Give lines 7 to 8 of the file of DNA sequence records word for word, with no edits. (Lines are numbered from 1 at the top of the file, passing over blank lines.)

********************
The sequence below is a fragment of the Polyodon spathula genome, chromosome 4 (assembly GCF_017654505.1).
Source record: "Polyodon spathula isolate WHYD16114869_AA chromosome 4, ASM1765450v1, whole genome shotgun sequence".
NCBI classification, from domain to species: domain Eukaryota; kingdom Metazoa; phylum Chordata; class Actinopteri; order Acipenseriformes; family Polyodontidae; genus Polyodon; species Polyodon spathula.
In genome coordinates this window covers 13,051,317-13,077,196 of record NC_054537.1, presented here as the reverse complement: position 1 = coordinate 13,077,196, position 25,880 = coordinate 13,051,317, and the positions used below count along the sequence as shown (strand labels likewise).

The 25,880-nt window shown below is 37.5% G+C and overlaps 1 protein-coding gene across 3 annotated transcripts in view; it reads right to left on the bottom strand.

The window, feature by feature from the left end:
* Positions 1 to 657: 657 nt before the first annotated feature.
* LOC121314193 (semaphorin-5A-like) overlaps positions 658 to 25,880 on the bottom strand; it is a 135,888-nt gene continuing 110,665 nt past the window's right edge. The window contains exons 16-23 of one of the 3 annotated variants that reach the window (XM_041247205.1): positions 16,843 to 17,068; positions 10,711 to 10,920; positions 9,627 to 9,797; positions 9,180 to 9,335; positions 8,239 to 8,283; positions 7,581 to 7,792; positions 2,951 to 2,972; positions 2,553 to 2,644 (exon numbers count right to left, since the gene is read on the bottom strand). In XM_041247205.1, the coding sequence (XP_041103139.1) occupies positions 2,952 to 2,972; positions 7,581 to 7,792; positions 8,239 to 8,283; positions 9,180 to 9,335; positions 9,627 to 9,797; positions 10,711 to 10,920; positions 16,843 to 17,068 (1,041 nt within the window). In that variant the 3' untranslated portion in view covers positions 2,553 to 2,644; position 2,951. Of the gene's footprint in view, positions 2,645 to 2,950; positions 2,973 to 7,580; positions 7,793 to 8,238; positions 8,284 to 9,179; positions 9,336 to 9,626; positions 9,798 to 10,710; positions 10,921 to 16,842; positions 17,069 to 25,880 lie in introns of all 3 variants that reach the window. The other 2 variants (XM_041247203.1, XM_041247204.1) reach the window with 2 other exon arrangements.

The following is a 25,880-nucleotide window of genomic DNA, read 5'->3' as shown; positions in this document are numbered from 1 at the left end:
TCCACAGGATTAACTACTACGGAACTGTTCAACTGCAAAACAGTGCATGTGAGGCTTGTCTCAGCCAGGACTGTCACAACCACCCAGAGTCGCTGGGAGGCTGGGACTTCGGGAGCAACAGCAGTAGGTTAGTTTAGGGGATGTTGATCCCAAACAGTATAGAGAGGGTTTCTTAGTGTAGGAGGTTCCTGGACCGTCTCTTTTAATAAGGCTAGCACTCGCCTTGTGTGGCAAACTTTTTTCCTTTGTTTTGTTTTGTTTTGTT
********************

* Positions 1 to 657: 657 nt before the first annotated feature.
* LOC121314193 (semaphorin-5A-like) overlaps positions 658 to 25,880 on the bottom strand; it is a 135,888-nt gene continuing 110,665 nt past the window's right edge. The window contains exons 16-23 of one of the 3 annotated variants that reach the window (XM_041247205.1): positions 16,843 to 17,068; positions 10,711 to 10,920; positions 9,627 to 9,797; positions 9,180 to 9,335; positions 8,239 to 8,283; positions 7,581 to 7,792; positions 2,951 to 2,972; positions 2,553 to 2,644 (exon numbers count right to left, since the gene is read on the bottom strand). In XM_041247205.1, the coding sequence (XP_041103139.1) occupies positions 2,952 to 2,972; positions 7,581 to 7,792; positions 8,239 to 8,283; positions 9,180 to 9,335; positions 9,627 to 9,797; positions 10,711 to 10,920; positions 16,843 to 17,068 (1,041 nt within the window). In that variant the 3' untranslated portion in view covers positions 2,553 to 2,644; position 2,951. Of the gene's footprint in view, positions 2,645 to 2,950; positions 2,973 to 7,580; positions 7,793 to 8,238; positions 8,284 to 9,179; positions 9,336 to 9,626; positions 9,798 to 10,710; positions 10,921 to 16,842; positions 17,069 to 25,880 lie in introns of all 3 variants that reach the window. The other 2 variants (XM_041247203.1, XM_041247204.1) reach the window with 2 other exon arrangements.